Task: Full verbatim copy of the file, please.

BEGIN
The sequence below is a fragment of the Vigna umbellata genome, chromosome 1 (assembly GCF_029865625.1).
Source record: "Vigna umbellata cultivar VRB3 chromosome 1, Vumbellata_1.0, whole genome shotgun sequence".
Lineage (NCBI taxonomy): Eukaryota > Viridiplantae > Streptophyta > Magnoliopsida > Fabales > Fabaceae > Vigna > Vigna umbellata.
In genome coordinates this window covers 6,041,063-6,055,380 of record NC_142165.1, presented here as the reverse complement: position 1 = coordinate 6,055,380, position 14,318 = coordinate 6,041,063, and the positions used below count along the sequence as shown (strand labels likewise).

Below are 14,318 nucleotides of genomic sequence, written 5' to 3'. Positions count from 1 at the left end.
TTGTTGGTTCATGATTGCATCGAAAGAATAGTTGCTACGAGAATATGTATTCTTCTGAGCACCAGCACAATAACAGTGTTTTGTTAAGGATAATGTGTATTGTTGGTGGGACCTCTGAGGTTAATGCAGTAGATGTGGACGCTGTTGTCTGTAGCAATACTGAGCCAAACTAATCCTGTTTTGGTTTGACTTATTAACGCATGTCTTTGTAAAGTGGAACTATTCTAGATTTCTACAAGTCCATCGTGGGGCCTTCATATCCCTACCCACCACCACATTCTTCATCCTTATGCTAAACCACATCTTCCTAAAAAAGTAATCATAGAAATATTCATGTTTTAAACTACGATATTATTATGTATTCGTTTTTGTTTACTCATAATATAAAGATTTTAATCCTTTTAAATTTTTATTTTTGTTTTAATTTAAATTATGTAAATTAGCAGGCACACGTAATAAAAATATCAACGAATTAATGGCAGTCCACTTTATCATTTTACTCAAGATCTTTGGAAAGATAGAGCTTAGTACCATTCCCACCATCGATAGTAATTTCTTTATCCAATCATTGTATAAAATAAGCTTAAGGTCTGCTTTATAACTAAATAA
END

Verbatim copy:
The sequence below is a fragment of the Vigna umbellata genome, chromosome 1 (assembly GCF_029865625.1).
Source record: "Vigna umbellata cultivar VRB3 chromosome 1, Vumbellata_1.0, whole genome shotgun sequence".
Lineage (NCBI taxonomy): Eukaryota > Viridiplantae > Streptophyta > Magnoliopsida > Fabales > Fabaceae > Vigna > Vigna umbellata.
In genome coordinates this window covers 6,041,063-6,055,380 of record NC_142165.1, presented here as the reverse complement: position 1 = coordinate 6,055,380, position 14,318 = coordinate 6,041,063, and the positions used below count along the sequence as shown (strand labels likewise).

Below are 14,318 nucleotides of genomic sequence, written 5' to 3'. Positions count from 1 at the left end.
TTGTTGGTTCATGATTGCATCGAAAGAATAGTTGCTACGAGAATATGTATTCTTCTGAGCACCAGCACAATAACAGTGTTTTGTTAAGGATAATGTGTATTGTTGGTGGGACCTCTGAGGTTAATGCAGTAGATGTGGACGCTGTTGTCTGTAGCAATACTGAGCCAAACTAATCCTGTTTTGGTTTGACTTATTAACGCATGTCTTTGTAAAGTGGAACTATTCTAGATTTCTACAAGTCCATCGTGGGGCCTTCATATCCCTACCCACCACCACATTCTTCATCCTTATGCTAAACCACATCTTCCTAAAAAAGTAATCATAGAAATATTCATGTTTTAAACTACGATATTATTATGTATTCGTTTTTGTTTACTCATAATATAAAGATTTTAATCCTTTTAAATTTTTATTTTTGTTTTAATTTAAATTATGTAAATTAGCAGGCACACGTAATAAAAATATCAACGAATTAATGGCAGTCCACTTTATCATTTTACTCAAGATCTTTGGAAAGATAGAGCTTAGTACCATTCCCACCATCGATAGTAATTTCTTTATCCAATCATTGTATAAAATAAGCTTAAGGTCTGCTTTATAACTAAATAA